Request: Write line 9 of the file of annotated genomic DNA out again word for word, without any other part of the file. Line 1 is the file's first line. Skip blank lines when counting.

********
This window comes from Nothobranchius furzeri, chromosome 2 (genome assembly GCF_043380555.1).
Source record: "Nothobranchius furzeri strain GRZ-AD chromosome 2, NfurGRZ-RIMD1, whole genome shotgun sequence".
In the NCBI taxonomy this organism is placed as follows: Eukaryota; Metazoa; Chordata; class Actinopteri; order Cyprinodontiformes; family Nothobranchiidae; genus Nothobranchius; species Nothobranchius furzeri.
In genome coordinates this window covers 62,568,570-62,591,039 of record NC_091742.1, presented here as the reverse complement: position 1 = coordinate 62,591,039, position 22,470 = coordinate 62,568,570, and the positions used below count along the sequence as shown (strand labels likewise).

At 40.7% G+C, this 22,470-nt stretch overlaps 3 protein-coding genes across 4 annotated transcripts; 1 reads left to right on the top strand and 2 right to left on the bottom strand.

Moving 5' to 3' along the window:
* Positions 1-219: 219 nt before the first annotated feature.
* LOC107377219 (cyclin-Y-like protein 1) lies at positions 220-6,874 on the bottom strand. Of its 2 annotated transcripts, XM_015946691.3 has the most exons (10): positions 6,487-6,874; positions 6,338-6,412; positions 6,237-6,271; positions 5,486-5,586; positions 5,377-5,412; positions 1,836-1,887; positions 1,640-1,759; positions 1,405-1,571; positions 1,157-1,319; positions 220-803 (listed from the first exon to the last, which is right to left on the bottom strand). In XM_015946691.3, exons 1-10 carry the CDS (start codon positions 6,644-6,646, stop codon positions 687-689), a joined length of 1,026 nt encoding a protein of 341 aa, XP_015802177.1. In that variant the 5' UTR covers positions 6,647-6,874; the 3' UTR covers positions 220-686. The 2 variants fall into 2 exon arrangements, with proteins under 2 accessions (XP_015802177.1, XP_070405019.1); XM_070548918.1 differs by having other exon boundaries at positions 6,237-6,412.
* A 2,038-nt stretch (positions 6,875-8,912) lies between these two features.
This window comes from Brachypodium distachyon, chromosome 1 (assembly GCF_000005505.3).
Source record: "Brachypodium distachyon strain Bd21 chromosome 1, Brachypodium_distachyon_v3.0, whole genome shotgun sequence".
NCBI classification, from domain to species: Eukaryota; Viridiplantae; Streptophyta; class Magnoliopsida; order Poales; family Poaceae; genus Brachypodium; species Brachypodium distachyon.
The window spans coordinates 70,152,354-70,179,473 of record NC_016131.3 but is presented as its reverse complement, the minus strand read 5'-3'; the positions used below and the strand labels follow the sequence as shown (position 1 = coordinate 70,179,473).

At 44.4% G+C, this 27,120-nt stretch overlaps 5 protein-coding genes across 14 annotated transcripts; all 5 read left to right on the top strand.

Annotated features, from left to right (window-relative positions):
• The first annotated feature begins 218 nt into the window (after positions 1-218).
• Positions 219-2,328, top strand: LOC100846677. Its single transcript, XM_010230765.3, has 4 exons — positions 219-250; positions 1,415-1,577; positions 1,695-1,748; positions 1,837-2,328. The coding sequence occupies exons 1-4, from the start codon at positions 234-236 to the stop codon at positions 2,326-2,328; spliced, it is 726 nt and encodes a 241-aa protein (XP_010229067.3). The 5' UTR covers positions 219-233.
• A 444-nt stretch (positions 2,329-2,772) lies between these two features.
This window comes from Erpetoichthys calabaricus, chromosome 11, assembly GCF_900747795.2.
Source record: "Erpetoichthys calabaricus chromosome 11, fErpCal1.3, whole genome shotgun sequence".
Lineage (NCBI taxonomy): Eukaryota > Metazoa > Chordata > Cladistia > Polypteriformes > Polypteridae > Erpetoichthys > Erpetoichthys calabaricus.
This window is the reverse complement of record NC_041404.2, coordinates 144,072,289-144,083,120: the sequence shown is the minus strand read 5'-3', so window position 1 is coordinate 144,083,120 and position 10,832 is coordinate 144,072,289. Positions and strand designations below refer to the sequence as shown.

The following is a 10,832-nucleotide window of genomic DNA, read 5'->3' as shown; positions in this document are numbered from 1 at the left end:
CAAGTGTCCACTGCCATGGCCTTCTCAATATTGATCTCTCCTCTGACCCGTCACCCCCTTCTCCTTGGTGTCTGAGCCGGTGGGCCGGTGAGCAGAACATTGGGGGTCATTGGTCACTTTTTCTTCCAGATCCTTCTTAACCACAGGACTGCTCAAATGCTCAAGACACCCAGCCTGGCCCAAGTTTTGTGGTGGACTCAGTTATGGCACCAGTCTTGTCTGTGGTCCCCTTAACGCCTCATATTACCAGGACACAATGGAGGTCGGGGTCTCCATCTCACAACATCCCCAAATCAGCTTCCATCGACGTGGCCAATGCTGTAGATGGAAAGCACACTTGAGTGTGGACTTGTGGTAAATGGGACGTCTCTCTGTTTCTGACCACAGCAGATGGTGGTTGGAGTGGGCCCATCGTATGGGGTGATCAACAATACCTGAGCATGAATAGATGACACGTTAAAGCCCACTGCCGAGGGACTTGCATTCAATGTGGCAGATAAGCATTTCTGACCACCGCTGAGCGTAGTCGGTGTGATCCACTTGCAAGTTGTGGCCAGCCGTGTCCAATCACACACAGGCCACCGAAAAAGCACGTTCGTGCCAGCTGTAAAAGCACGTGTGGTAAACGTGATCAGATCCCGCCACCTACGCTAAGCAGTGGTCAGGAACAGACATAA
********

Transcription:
* A 2,038-nt stretch (positions 6,875-8,912) lies between these two features.